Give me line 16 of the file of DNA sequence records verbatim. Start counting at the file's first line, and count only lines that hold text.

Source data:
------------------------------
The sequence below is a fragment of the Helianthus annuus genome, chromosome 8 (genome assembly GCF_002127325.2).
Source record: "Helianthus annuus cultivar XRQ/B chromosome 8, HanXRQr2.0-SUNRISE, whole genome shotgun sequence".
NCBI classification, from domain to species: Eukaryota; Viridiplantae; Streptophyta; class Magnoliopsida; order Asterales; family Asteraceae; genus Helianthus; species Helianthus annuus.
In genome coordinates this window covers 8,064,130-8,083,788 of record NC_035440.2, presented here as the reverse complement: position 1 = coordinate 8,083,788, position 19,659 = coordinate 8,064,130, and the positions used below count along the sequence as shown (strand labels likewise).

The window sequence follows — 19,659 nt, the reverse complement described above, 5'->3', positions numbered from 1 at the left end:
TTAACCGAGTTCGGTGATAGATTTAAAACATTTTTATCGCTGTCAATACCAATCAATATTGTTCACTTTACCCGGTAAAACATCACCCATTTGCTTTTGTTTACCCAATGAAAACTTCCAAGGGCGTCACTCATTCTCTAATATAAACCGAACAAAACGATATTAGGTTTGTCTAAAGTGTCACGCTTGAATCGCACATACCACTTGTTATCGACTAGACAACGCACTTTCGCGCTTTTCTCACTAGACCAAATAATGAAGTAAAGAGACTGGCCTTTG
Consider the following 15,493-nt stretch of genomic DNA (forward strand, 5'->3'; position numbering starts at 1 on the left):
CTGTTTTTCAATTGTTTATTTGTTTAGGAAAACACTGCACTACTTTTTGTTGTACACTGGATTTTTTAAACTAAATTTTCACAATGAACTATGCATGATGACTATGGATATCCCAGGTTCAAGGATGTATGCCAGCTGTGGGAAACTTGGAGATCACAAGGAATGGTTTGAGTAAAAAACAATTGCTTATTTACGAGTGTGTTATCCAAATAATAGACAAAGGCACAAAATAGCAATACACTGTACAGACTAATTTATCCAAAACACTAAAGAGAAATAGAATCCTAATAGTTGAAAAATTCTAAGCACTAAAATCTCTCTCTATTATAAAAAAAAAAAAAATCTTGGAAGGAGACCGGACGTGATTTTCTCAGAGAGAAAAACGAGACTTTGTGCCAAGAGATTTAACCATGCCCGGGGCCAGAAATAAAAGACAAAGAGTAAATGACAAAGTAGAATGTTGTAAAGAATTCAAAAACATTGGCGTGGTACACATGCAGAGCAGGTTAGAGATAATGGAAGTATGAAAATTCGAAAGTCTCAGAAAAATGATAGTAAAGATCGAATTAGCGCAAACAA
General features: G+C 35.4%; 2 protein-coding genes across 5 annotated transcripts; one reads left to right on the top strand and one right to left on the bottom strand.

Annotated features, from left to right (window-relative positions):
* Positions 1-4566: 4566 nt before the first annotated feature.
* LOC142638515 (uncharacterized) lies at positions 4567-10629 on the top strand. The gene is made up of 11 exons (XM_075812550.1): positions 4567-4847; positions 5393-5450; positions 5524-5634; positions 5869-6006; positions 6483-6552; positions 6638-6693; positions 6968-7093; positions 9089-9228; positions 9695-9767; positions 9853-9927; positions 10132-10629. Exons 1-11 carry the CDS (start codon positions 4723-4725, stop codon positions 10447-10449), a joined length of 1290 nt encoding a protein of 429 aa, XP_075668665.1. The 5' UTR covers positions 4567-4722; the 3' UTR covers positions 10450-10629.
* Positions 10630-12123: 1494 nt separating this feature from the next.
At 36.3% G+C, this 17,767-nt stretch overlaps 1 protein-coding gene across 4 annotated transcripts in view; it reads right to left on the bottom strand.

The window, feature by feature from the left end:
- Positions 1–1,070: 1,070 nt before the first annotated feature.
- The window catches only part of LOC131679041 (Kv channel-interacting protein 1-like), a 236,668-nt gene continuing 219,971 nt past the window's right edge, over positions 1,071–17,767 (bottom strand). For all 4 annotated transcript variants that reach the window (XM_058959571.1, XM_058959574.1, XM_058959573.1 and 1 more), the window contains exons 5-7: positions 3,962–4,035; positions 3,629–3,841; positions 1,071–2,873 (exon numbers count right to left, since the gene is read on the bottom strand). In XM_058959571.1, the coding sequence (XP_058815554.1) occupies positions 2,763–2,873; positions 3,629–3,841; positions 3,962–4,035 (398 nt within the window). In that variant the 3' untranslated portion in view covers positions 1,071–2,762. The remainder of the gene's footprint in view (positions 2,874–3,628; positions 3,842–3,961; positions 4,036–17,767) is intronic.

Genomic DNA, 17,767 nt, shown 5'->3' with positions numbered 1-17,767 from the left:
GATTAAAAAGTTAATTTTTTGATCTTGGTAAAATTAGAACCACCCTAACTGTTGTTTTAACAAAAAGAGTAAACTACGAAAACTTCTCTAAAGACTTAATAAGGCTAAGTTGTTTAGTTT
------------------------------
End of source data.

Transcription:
- Positions 1–1,070: 1,070 nt before the first annotated feature.